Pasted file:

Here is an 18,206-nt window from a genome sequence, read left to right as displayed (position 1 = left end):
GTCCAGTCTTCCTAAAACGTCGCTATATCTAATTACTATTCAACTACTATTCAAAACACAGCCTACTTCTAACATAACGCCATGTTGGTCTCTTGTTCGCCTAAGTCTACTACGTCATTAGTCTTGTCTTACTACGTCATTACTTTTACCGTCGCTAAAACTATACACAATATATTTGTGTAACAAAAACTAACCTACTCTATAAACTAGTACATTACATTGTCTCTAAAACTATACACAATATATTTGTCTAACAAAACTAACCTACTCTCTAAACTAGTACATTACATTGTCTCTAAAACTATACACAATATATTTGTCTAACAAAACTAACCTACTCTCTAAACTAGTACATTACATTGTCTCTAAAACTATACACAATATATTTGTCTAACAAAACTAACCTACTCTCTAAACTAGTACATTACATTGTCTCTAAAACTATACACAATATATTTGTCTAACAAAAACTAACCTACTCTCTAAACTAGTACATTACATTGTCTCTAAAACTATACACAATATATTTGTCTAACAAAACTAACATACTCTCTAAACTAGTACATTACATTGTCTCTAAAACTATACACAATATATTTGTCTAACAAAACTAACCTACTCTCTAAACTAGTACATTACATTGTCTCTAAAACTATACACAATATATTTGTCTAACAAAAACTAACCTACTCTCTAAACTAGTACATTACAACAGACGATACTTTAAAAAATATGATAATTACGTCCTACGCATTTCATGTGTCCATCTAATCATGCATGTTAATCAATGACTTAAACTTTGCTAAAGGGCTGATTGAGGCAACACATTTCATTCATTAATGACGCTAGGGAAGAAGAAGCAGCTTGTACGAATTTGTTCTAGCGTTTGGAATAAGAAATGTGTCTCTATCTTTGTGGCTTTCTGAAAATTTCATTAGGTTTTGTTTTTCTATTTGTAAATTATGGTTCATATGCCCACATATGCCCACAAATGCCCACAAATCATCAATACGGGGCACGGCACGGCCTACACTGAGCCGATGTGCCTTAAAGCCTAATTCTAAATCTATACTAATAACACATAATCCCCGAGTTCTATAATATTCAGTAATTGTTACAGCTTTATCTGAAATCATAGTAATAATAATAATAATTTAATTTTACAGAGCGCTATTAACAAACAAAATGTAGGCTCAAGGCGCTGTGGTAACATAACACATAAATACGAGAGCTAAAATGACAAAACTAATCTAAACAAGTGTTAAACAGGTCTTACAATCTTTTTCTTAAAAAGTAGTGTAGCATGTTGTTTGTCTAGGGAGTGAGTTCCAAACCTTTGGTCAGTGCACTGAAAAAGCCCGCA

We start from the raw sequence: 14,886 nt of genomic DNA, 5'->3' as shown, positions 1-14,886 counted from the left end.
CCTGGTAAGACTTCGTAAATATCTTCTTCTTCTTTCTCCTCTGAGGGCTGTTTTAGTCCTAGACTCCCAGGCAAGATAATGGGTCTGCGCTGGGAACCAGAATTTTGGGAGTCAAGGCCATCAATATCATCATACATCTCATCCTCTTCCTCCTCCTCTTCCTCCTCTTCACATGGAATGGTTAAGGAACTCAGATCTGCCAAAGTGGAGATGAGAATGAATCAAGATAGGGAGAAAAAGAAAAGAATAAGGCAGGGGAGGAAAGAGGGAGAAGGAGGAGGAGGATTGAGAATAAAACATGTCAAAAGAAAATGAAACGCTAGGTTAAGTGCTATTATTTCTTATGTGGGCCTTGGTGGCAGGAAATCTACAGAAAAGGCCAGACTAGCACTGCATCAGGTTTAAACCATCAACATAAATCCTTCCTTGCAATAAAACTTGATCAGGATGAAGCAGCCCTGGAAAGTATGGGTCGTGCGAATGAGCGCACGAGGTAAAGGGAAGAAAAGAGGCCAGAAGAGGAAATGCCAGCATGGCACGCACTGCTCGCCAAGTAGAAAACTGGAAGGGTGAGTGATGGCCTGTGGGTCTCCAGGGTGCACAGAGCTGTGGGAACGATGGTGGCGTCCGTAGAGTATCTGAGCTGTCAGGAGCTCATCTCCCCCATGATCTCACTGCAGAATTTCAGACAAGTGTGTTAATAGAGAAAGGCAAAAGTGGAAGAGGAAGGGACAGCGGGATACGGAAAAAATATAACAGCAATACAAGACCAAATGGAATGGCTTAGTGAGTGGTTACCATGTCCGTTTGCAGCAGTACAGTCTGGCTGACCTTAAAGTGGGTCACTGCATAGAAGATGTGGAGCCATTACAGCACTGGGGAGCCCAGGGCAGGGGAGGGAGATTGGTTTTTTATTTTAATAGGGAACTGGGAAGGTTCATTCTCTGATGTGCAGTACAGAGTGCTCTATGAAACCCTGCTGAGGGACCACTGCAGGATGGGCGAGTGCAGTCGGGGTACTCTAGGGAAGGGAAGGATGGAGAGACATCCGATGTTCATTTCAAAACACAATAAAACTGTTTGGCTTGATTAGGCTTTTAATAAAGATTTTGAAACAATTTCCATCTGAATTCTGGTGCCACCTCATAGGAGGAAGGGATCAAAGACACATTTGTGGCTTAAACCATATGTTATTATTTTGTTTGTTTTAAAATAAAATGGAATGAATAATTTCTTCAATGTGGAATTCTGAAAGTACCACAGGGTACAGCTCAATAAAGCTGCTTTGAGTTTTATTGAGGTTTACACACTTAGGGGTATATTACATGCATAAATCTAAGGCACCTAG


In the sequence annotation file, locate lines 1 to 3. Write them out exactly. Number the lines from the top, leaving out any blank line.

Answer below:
Here is an 18,206-nt window from a genome sequence, read left to right as displayed (position 1 = left end):
GTCCAGTCTTCCTAAAACGTCGCTATATCTAATTACTATTCAACTACTATTCAAAACACAGCCTACTTCTAACATAACGCCATGTTGGTCTCTTGTTCGCCTAAGTCTACTACGTCATTAGTCTTGTCTTACTACGTCATTACTTTTACCGTCGCTAAAACTATACACAATATATTTGTGTAACAAAAACTAACCTACTCTATAAACTAGTACATTACATTGTCTCTAAAACTATACACAATATATTTGTCTAACAAAACTAACCTACTCTCTAAACTAGTACATTACATTGTCTCTAAAACTATACACAATATATTTGTCTAACAAAACTAACCTACTCTCTAAACTAGTACATTACATTGTCTCTAAAACTATACACAATATATTTGTCTAACAAAACTAACCTACTCTCTAAACTAGTACATTACATTGTCTCTAAAACTATACACAATATATTTGTCTAACAAAAACTAACCTACTCTCTAAACTAGTACATTACATTGTCTCTAAAACTATACACAATATATTTGTCTAACAAAACTAACATACTCTCTAAACTAGTACATTACATTGTCTCTAAAACTATACACAATATATTTGTCTAACAAAACTAACCTACTCTCTAAACTAGTACATTACATTGTCTCTAAAACTATACACAATATATTTGTCTAACAAAAACTAACCTACTCTCTAAACTAGTACATTACAACAGACGATACTTTAAAAAATATGATAATTACGTCCTACGCATTTCATGTGTCCATCTAATCATGCATGTTAATCAATGACTTAAACTTTGCTAAAGGGCTGATTGAGGCAACACATTTCATTCATTAATGACGCTAGGGAAGAAGAAGCAGCTTGTACGAATTTGTTCTAGCGTTTGGAATAAGAAATGTGTCTCTATCTTTGTGGCTTTCTGAAAATTTCATTAGGTTTTGTTTTTCTATTTGTAAATTATGGTTCATATGCCCACATATGCCCACAAATGCCCACAAATCATCAATACGGGGCACGGCACGGCCTACACTGAGCCGATGTGCCTTAAAGCCTAATTCTAAATCTATACTAATAACACATAATCCCCGAGTTCTATAATATTCAGTAATTGTTACAGCTTTATCTGAAATCATAGTAATAATAATAATAATTTAATTTTACAGAGCGCTATTAACAAACAAAATGTAGGCTCAAGGCGCTGTGGTAACATAACACATAAATACGAGAGCTAAAATGACAAAACTAATCTAAACAAGTGTTAAACAGGTCTTACAATCTTTTTCTTAAAAAGTAGTGTAGCATGTTGTTTGTCTAGGGAGTGAGTTCCAAACCTTTGGTCAGTGCACTGAAAAAGCCCGCA

We start from the raw sequence: 14,886 nt of genomic DNA, 5'->3' as shown, positions 1-14,886 counted from the left end.